Art Matters: The heart of the matter
Special to the Tribune
Do we always need tragedy or an horrific event like 9/11 to make us appreciate art and what it brings to the very heart of the matter? Doesn’t art often speak louder than words or certainly more eloquently when many have no words?
Please don’t misunderstand, I believe human suffering and pain come well ahead of any art, but we are blessed when the arts aid in healing, understanding and forgiveness. Look at the amazing murals in New York City that tell endless stories and express a myriad of emotions about that terrible day. Each image on a vacant wall, a borough’s fire house, or in a city park tells of emotions no one can utter – there are no words for the deep grief or the tragic memories. Our families were robbed, our souls scarred and our fears realized on that lamentable day in September 2001.
No one will forget where he or she was the moment the towers crumbled to rubble and ash. Most do not want to forget, whether it be out of patriotism, simple, anguished loss or a desire to remember a last hug or kiss. We must pray, accept and understand that all of us suffered loss of some kind if we get honest and go deep.
In the midst of that emotion, what is it that touches us most, expresses what we cannot say and does it without confusing words? Art. Why? Simple, you can “read” the art and feel or relive the emotions of a moment. No one can say you’re wrong because there is nothing wrong with personal experience and its truth – it just is, and the doubters be damned. Art does not need to be translated. It is spoken once and heard by all. It goes to the heart of the matter and is truly “worth a thousand words” if not more.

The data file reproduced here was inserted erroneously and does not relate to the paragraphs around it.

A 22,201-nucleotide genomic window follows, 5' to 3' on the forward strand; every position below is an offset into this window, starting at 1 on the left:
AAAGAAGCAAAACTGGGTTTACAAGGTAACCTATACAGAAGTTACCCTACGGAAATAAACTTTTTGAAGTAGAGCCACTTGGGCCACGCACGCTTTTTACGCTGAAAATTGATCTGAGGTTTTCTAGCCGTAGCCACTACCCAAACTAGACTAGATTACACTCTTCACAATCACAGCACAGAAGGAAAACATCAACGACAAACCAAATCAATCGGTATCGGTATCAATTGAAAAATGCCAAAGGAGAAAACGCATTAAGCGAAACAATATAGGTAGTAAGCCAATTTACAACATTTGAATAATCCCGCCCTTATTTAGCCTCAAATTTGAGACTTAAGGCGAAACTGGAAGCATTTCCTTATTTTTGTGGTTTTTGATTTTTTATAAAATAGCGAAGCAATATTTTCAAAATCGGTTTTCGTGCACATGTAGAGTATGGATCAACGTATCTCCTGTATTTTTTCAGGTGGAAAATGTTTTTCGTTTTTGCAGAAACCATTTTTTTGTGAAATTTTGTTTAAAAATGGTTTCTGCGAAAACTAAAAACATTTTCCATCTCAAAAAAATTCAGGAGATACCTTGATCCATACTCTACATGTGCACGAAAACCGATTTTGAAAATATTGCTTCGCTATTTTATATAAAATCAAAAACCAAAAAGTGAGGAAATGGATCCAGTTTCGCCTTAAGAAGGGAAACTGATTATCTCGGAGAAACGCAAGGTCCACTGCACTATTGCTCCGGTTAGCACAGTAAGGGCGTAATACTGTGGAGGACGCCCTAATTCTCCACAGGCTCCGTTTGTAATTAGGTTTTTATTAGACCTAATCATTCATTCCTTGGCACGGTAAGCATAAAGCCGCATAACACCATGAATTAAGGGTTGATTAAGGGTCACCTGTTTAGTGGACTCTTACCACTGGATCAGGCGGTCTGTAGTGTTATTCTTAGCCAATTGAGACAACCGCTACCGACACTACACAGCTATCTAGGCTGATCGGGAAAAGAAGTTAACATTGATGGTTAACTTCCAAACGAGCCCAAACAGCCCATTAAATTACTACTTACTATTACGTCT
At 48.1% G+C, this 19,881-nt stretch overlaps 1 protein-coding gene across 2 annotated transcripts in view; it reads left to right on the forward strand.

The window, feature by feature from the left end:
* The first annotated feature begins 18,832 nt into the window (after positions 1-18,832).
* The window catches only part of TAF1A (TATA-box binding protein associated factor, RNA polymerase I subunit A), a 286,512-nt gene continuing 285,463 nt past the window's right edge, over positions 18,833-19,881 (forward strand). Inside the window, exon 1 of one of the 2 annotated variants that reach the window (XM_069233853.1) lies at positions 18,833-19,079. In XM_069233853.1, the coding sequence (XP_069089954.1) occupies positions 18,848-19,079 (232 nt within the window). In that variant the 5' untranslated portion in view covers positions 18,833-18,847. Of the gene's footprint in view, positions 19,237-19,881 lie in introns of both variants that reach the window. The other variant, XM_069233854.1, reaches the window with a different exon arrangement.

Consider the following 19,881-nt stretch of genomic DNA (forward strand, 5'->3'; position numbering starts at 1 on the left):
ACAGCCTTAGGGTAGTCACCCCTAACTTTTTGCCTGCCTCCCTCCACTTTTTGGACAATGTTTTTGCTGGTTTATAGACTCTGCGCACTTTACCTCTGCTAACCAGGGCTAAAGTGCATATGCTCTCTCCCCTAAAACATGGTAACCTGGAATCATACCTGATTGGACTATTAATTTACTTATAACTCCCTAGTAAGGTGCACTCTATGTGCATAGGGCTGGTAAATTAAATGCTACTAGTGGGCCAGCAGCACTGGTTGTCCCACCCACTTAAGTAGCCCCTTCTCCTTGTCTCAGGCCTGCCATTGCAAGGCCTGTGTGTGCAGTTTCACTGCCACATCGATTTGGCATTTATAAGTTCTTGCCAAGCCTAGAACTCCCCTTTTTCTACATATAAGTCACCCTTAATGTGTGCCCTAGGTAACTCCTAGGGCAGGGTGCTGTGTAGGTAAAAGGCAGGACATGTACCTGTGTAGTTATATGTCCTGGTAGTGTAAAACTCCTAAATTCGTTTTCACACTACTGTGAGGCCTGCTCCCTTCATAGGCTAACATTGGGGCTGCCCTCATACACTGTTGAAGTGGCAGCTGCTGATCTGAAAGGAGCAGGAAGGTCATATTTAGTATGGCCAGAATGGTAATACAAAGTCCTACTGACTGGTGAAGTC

My sincere point and purpose are to passionately illustrate how art makes a difference we often don’t feel or even recognize until an event like 9/11 hits. Two and 3-D art, for example, can capture your attention at 500 yards or five inches and tell you more in a glance than 50 pages of the finest prose on the planet. From sculpture to architecture, murals to painted eggs, dance to gymnastic rhythms, poetry to music to choirs, we must embrace the arts that keep us tuned-in and turned-on to life in all its fascinating developments.
The expressive quality and talents of our artists need to be recognized and encouraged beyond the commercial scenes and not just for what they can contribute to fundraisers. As a community seeking an identity, Lake Tahoe has an abundance of artists and talent waiting to be creative in ways only they can imagine. Public art and the artists’ giving hands and hearts get the presumptive nods and occasional financial grants, but not nearly often enough to make them thrive and able to continue their mission of self-expression and beautification. This mission leads to personal healing, community identity and, ultimately, national recognition.
Should my comments bring concern that this revolves around money, you may be right. Almost every activity or accomplishment has its sustenance there. Please don’t throw the baby out with the bath water, but preferably get a grip on what can make us spiritually strong, emotionally healthy, and visually pleasing as a community. Art will naturally attract just what we want: A sustainable future with heart, a memory, and an appreciation of God’s gifts and talents among us at all times, not just when a deplorable event occurs.
Robert J. Schimmel is a professional artist and teacher who resides in South Lake Tahoe, is host of the weekly “Lake Tahoe Art Scene,” on KTHO radio Thursdays at 5:15 p.m., and can be reached at firstname.lastname@example.org.